You do more than write the actual copy. You're a marketing consultant. You're an advisor. You're the person clients go to because they don't have this kind of expertise themselves. They value your opinions. They want your feedback. Your job isn't just to say "tell me what you want and I'll write it all pretty-like." It's to act in an advisory capacity to help them expand their business through better writing. And you deserve to be paid well for that.

The same is true of any other type of freelance writer.

  • Freelance bloggers free their clients up to focus on marketing and monetization while attracting a loyal readership.
  • Freelance PR writers bring the expertise to help clients build earned media coverage, build industry recognition, and put out fires.
  • Technical writers can take complicated information and weave it into easy-to-understand formats for laymen and industry insiders alike (which many companies struggle to do effectively on their own).  
  • Magazine writers are the people who bring readers back every month and convince buyers to become subscribers, building the audience magazines then monetize.
  • Even content mill writers offer more than they realize -- the serious ones at least. They bring the mill sites better search engine rankings, more traffic, and therefore more ad dollars. They also lend mills any sense of credibility they might have (which is why content mills have so desperately tried to escape the "shallow content" label over the last year -- they need your credibility to survive).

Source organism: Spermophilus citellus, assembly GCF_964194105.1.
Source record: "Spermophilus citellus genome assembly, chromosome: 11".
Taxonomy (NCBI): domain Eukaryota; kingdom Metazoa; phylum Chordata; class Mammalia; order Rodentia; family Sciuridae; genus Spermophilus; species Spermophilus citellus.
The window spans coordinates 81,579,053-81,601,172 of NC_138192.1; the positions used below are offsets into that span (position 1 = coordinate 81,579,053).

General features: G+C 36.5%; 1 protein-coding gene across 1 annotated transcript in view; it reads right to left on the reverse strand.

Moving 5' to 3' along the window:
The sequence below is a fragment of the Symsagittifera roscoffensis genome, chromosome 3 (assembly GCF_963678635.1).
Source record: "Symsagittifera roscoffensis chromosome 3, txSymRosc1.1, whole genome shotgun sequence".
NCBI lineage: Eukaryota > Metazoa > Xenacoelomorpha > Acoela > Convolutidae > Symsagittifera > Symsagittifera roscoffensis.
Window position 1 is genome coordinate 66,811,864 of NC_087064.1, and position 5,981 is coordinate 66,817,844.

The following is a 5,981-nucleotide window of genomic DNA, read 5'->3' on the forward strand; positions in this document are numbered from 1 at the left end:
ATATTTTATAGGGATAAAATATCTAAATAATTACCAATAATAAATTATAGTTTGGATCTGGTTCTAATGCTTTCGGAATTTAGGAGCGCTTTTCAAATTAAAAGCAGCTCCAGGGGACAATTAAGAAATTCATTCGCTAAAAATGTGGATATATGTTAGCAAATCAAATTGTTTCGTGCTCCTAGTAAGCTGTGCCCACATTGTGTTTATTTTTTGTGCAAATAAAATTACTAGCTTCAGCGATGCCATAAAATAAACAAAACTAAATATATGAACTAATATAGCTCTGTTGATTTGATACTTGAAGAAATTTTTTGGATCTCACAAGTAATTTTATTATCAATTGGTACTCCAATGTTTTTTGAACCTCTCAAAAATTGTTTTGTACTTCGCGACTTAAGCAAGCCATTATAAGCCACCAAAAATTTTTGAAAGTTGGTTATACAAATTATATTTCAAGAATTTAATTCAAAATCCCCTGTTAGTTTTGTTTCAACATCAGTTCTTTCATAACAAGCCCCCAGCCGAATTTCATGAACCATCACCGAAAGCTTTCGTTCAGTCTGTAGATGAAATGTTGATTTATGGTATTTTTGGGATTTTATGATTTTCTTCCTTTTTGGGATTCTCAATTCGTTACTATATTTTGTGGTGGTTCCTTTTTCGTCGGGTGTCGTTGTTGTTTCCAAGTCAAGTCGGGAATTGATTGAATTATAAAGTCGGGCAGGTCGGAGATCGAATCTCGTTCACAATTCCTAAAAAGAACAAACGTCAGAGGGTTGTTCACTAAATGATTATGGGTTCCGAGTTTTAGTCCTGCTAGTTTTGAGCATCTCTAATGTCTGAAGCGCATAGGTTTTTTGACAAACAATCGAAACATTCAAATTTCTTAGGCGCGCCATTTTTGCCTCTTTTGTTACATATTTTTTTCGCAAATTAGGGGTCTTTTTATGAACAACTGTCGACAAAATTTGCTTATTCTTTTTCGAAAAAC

Think of everything you really bring to the table as a freelance writer. What goals do you help clients reach? How do you help their businesses or organizations thrive? What benefits do they enjoy by hiring you over the competition?

List everything you might use as a selling point when talking to a prospect. And then remind yourself of this value proposition the next time you wonder if you're worth the professional rates you want to charge. I'd bet for many of you, you're worth even more.

--

Jennifer Mattern is a professional blogger, freelance business writer, and e-book author. She owns 3 Beat Media, the company behind blogs like All Freelance Writing and BizAmmo. She plans to launch a new site for freelance writers, indie publishers, and professional bloggers during the summer of 2013 called All Indie Writers.


6 comments:

Cathy Miller said...